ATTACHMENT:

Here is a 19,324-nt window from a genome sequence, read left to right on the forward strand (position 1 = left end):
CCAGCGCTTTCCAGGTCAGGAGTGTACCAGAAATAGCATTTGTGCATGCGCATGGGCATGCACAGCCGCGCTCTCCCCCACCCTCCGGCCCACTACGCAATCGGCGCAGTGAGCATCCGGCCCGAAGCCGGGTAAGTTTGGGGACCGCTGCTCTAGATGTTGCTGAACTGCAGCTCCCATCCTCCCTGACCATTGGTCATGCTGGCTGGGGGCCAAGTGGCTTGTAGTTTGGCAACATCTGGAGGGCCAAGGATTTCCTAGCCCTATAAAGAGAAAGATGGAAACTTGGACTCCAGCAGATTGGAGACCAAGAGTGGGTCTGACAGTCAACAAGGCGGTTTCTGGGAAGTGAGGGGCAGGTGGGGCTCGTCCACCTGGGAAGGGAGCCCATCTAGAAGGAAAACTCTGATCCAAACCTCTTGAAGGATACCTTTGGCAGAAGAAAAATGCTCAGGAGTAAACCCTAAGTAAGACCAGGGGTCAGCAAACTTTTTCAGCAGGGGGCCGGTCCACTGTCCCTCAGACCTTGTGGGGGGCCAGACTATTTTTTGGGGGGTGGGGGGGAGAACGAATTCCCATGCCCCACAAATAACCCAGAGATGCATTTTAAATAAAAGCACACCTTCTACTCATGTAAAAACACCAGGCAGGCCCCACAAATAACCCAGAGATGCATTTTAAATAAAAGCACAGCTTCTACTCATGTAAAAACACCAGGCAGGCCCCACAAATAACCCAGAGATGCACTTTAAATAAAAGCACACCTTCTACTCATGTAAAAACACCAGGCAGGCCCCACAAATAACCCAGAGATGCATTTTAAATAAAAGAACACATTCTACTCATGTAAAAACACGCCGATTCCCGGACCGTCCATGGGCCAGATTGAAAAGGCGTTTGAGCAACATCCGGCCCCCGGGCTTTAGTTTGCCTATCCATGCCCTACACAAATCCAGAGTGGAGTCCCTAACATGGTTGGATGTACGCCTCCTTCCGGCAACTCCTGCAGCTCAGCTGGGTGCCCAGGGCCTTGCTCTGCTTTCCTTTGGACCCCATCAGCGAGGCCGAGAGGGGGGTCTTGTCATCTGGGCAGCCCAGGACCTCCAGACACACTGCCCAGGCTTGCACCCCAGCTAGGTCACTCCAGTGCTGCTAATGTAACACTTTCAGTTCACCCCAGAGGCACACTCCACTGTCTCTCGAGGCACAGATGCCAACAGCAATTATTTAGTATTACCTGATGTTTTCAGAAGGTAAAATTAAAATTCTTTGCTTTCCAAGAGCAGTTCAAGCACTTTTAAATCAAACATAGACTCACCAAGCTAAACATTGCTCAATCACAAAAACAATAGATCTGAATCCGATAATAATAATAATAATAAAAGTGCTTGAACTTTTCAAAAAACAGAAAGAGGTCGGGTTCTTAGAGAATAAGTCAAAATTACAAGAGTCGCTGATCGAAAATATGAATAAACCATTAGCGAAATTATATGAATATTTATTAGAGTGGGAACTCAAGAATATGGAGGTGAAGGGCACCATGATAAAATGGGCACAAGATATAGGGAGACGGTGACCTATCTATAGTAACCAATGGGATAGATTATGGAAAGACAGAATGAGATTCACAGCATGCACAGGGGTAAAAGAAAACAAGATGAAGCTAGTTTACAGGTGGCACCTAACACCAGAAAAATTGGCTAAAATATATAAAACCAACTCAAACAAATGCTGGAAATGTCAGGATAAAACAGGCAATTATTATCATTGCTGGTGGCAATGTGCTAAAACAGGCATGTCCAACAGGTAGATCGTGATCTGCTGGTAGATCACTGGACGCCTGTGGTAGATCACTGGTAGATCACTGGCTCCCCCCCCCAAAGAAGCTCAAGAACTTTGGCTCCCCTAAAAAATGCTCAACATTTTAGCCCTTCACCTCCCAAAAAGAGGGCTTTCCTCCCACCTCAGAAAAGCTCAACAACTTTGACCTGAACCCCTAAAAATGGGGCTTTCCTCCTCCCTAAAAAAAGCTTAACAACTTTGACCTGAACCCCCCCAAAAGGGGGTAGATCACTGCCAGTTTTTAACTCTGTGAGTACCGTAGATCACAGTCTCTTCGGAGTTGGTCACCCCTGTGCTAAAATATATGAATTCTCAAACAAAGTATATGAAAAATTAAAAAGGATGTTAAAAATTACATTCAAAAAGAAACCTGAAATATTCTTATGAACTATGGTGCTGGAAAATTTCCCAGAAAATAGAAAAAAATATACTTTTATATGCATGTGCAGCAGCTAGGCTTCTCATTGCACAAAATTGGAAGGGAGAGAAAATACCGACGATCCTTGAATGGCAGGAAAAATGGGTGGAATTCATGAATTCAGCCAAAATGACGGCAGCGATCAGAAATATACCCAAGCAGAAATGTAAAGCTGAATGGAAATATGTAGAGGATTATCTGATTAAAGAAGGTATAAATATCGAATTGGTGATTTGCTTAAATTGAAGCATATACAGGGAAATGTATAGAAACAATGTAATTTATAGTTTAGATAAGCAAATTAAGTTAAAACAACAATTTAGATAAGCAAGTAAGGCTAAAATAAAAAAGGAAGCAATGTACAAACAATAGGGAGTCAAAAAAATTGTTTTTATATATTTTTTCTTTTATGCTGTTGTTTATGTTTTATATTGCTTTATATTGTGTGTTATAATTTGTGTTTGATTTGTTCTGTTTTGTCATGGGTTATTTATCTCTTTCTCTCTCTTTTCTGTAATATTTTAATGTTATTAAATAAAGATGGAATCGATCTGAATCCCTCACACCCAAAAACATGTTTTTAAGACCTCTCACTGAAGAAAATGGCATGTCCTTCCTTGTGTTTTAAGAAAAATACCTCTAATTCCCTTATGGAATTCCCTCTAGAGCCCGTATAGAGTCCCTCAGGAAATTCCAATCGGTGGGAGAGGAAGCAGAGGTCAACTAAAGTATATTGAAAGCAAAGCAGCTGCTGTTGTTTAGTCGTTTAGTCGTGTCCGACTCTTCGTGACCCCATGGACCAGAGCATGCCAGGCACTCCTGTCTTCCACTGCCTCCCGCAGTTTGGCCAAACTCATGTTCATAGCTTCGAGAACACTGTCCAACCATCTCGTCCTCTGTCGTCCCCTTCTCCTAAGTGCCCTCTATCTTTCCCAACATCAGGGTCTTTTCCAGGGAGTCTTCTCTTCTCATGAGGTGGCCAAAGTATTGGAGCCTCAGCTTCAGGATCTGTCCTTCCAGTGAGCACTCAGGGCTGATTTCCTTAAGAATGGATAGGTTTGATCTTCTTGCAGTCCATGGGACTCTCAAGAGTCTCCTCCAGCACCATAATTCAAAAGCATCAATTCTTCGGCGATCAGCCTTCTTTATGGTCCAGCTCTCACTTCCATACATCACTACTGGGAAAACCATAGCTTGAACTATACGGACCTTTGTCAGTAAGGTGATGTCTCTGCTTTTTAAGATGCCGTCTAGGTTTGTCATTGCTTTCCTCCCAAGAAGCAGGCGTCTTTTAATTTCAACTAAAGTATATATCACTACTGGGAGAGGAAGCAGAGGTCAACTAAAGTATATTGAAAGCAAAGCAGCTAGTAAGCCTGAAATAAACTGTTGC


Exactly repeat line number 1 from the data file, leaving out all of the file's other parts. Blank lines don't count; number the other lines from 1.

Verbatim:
Here is a 19,324-nt window from a genome sequence, read left to right on the forward strand (position 1 = left end):